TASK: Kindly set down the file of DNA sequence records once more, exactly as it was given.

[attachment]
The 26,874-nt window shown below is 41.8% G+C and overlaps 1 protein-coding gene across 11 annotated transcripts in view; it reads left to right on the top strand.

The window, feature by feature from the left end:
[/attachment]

The 26,874-nt window shown below is 41.8% G+C and overlaps 1 protein-coding gene across 11 annotated transcripts in view; it reads left to right on the top strand.

The window, feature by feature from the left end: